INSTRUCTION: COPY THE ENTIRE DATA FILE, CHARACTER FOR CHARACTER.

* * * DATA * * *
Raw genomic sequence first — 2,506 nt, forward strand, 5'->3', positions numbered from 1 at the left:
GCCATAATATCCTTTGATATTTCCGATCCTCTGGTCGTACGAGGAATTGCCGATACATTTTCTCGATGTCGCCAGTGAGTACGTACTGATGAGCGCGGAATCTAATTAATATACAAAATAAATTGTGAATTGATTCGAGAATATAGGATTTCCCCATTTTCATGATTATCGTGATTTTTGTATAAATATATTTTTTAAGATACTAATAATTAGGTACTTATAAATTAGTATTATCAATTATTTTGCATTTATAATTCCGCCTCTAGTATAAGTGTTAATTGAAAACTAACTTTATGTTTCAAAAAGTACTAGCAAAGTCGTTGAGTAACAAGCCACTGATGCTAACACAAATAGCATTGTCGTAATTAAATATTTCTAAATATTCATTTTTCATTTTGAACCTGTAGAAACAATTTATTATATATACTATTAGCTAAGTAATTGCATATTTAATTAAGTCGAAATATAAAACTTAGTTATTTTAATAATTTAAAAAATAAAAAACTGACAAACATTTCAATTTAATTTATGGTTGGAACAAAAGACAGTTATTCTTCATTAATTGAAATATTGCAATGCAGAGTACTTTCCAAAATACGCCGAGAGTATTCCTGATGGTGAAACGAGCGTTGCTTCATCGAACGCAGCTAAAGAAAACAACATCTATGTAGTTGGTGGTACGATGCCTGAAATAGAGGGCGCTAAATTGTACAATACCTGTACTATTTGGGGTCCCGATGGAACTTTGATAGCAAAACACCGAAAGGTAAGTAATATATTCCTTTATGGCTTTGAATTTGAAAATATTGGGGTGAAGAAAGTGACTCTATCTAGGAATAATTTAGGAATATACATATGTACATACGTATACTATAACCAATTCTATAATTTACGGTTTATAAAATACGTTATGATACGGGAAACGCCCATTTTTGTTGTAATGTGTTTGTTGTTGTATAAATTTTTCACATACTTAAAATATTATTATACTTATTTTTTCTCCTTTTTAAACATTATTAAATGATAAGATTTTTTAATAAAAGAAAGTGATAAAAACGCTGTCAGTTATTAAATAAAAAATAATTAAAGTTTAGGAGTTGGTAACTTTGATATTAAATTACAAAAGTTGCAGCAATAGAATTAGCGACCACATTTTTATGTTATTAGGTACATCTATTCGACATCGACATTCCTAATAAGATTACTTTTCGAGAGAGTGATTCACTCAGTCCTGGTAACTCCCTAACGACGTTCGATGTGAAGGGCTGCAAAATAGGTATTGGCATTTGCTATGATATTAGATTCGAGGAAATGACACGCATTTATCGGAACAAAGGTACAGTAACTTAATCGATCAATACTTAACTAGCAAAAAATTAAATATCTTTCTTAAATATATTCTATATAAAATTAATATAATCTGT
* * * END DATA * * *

Raw genomic sequence first — 2,506 nt, forward strand, 5'->3', positions numbered from 1 at the left:
GCCATAATATCCTTTGATATTTCCGATCCTCTGGTCGTACGAGGAATTGCCGATACATTTTCTCGATGTCGCCAGTGAGTACGTACTGATGAGCGCGGAATCTAATTAATATACAAAATAAATTGTGAATTGATTCGAGAATATAGGATTTCCCCATTTTCATGATTATCGTGATTTTTGTATAAATATATTTTTTAAGATACTAATAATTAGGTACTTATAAATTAGTATTATCAATTATTTTGCATTTATAATTCCGCCTCTAGTATAAGTGTTAATTGAAAACTAACTTTATGTTTCAAAAAGTACTAGCAAAGTCGTTGAGTAACAAGCCACTGATGCTAACACAAATAGCATTGTCGTAATTAAATATTTCTAAATATTCATTTTTCATTTTGAACCTGTAGAAACAATTTATTATATATACTATTAGCTAAGTAATTGCATATTTAATTAAGTCGAAATATAAAACTTAGTTATTTTAATAATTTAAAAAATAAAAAACTGACAAACATTTCAATTTAATTTATGGTTGGAACAAAAGACAGTTATTCTTCATTAATTGAAATATTGCAATGCAGAGTACTTTCCAAAATACGCCGAGAGTATTCCTGATGGTGAAACGAGCGTTGCTTCATCGAACGCAGCTAAAGAAAACAACATCTATGTAGTTGGTGGTACGATGCCTGAAATAGAGGGCGCTAAATTGTACAATACCTGTACTATTTGGGGTCCCGATGGAACTTTGATAGCAAAACACCGAAAGGTAAGTAATATATTCCTTTATGGCTTTGAATTTGAAAATATTGGGGTGAAGAAAGTGACTCTATCTAGGAATAATTTAGGAATATACATATGTACATACGTATACTATAACCAATTCTATAATTTACGGTTTATAAAATACGTTATGATACGGGAAACGCCCATTTTTGTTGTAATGTGTTTGTTGTTGTATAAATTTTTCACATACTTAAAATATTATTATACTTATTTTTTCTCCTTTTTAAACATTATTAAATGATAAGATTTTTTAATAAAAGAAAGTGATAAAAACGCTGTCAGTTATTAAATAAAAAATAATTAAAGTTTAGGAGTTGGTAACTTTGATATTAAATTACAAAAGTTGCAGCAATAGAATTAGCGACCACATTTTTATGTTATTAGGTACATCTATTCGACATCGACATTCCTAATAAGATTACTTTTCGAGAGAGTGATTCACTCAGTCCTGGTAACTCCCTAACGACGTTCGATGTGAAGGGCTGCAAAATAGGTATTGGCATTTGCTATGATATTAGATTCGAGGAAATGACACGCATTTATCGGAACAAAGGTACAGTAACTTAATCGATCAATACTTAACTAGCAAAAAATTAAATATCTTTCTTAAATATATTCTATATAAAATTAATATAATCTGT